Social bike programs have launched in metropolitan areas around the world with mixed results (for instance, Paris’s Vélib” program has enjoyed decent ridership but thousands of bikes have been stolen). But a public bicycle program called SoBi (Social Bicycle) aims to drive down the public cost of bike sharing systems while making it much more convenient to pick up and drop off bikes, using clever technology.
Essentially, SoBi attaches GPS and transmitter-enabled lock boxes onto a bunch of bikes — any bikes will do, they don’t have to be uniform. When the bike is locked up — anywhere, not just at a designated kiosk as in Paris’s system — it shows up in a map app that directs users to the closest bike. Using the app (or a PIN) you unlock the bike and use it to get where you’re going. Your account is charged for the time you use the bike; lock it up at your destination and the meter stops running and the bike becomes available to the next user. A “hold” function will even lock the bike for up to ten minutes without making it available to the next customer, in case you need to simply run indoors for a quick errand.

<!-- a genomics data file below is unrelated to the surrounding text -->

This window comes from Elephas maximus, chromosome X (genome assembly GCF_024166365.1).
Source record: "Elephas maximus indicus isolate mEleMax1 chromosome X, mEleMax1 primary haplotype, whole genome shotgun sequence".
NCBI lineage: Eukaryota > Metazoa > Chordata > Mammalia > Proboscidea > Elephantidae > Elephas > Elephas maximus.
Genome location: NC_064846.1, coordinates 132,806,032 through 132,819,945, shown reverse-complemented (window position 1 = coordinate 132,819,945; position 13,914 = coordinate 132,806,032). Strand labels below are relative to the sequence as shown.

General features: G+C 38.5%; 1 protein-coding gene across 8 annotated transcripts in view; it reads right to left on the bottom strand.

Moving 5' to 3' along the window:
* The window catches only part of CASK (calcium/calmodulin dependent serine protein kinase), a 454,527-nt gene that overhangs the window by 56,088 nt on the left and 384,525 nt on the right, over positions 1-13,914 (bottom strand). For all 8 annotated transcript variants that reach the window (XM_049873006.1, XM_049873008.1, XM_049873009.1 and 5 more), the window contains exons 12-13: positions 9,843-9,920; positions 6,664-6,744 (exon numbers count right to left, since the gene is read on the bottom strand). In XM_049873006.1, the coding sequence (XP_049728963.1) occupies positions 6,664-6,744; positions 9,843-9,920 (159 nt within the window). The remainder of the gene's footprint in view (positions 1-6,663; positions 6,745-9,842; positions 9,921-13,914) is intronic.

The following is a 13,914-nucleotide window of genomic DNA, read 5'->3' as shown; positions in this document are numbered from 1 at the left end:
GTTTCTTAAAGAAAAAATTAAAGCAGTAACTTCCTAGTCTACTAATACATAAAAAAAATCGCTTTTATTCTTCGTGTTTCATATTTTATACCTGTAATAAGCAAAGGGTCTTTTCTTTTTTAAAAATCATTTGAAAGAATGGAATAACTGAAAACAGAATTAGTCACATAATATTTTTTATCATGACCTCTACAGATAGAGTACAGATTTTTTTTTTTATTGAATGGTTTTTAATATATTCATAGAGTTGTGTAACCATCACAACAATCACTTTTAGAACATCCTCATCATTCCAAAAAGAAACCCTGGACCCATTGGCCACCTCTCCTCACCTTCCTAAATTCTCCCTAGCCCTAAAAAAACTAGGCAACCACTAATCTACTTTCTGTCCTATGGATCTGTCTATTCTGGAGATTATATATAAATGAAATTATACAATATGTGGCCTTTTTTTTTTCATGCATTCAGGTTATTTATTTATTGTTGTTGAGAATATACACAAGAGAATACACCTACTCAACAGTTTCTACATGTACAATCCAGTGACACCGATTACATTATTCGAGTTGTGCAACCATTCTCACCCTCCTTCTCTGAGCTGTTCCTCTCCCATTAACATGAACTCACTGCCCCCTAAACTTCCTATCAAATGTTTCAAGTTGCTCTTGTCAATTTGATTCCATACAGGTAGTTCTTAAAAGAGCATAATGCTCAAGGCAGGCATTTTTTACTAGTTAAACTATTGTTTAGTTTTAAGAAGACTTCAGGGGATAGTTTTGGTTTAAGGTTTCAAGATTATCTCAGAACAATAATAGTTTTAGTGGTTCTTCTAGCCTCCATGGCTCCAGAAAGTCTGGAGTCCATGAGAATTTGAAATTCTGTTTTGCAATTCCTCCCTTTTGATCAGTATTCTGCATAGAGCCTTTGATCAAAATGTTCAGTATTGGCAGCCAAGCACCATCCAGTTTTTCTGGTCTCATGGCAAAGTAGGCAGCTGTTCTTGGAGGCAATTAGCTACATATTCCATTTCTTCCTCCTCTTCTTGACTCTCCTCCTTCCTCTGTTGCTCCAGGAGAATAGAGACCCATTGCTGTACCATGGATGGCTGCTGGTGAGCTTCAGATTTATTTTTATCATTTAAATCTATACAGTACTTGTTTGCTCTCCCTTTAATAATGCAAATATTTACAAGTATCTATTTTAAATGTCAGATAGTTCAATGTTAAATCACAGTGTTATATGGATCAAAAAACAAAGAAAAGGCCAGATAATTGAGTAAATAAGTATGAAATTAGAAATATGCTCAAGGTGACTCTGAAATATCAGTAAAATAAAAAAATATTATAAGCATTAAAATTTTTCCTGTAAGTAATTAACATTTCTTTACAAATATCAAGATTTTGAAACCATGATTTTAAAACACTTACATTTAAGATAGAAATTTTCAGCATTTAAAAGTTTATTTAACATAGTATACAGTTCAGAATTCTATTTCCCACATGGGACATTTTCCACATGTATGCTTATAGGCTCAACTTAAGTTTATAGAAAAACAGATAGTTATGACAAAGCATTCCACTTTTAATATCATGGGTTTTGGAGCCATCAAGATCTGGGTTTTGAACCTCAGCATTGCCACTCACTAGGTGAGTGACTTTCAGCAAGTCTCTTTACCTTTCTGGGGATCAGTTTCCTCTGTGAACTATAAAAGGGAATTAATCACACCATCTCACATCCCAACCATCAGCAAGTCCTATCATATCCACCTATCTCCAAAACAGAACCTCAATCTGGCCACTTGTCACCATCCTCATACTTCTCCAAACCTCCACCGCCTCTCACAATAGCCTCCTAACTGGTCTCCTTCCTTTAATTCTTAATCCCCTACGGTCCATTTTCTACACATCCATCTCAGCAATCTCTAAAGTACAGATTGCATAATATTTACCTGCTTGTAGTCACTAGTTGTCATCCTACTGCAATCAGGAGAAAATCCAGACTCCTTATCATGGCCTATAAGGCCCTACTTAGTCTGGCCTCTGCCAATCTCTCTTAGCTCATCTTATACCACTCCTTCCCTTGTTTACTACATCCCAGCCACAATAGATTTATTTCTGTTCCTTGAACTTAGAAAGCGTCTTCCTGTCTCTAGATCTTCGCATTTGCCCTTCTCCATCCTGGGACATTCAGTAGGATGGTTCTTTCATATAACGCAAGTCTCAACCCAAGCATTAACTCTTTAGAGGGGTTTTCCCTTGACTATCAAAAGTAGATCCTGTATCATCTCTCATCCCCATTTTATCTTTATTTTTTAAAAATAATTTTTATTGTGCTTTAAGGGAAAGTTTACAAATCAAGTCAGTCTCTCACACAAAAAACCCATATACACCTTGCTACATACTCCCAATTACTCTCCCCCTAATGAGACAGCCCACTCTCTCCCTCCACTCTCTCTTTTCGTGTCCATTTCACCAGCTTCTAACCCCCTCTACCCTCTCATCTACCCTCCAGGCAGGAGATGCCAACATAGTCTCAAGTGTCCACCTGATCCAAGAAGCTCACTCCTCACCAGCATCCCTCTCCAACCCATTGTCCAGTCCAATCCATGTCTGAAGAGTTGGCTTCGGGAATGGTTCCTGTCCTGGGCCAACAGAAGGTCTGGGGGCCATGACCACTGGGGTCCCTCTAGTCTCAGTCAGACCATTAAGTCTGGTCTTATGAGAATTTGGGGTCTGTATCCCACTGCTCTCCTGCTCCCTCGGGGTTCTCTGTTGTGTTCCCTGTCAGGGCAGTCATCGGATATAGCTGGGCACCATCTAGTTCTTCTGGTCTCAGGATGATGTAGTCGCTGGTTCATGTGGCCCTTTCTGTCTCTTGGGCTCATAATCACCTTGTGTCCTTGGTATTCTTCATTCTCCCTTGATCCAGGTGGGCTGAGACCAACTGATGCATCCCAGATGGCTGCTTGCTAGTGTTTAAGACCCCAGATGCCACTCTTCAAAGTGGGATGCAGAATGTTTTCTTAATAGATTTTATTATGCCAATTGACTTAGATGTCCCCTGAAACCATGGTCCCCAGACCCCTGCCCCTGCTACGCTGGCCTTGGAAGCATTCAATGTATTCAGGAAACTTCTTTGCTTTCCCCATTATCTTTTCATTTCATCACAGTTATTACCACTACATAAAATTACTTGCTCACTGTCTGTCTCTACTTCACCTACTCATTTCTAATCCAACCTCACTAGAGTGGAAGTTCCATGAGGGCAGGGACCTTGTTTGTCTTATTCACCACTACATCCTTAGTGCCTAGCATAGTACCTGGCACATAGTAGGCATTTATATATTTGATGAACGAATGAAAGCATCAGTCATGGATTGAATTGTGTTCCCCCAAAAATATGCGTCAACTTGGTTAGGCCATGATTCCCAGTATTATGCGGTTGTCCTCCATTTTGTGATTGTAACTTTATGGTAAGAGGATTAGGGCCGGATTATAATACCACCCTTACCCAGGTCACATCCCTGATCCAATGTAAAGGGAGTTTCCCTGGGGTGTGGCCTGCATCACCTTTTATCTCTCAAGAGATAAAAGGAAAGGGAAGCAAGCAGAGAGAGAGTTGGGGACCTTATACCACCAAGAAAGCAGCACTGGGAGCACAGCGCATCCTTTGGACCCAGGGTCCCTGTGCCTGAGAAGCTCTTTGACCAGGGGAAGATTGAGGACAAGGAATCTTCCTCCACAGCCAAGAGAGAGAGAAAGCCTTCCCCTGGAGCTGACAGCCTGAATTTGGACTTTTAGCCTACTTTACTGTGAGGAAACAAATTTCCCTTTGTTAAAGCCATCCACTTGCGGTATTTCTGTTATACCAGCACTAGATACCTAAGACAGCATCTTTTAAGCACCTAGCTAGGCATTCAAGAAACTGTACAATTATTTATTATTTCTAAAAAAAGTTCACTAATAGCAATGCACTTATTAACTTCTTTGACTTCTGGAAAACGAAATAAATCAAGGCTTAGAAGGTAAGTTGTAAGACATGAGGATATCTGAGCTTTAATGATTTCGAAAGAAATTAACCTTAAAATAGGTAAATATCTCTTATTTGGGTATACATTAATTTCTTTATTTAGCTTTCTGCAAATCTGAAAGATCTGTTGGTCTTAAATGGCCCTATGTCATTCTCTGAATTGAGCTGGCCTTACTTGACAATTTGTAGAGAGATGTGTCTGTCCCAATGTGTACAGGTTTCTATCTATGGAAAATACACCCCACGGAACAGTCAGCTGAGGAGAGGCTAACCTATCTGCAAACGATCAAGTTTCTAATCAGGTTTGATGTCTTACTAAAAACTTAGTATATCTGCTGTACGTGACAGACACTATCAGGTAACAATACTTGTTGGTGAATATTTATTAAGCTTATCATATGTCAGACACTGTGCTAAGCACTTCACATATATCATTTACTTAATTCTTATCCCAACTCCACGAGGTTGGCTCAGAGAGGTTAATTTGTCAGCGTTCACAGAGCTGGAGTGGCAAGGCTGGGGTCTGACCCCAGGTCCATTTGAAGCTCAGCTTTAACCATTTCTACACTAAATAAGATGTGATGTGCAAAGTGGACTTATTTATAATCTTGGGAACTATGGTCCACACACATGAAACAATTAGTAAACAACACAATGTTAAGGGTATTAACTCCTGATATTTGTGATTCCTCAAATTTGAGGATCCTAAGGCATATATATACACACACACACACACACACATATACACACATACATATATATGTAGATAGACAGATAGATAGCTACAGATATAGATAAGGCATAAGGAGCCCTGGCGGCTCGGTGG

There are some problems that the scheme fails to solve — theft will remain an issue — but all of those problems already existed in other bike share programs. Meanwhile, SoBi claims it can cut the cost per bike from $3,000-4,000 to less than $1,000 because there’s no need for infrastructure like bike hubs. You can pick up or drop a bike anywhere on a conventional rack (or street sign, or fence, or handrail, etc.).
A limited beta test will roll out in NYC later this year.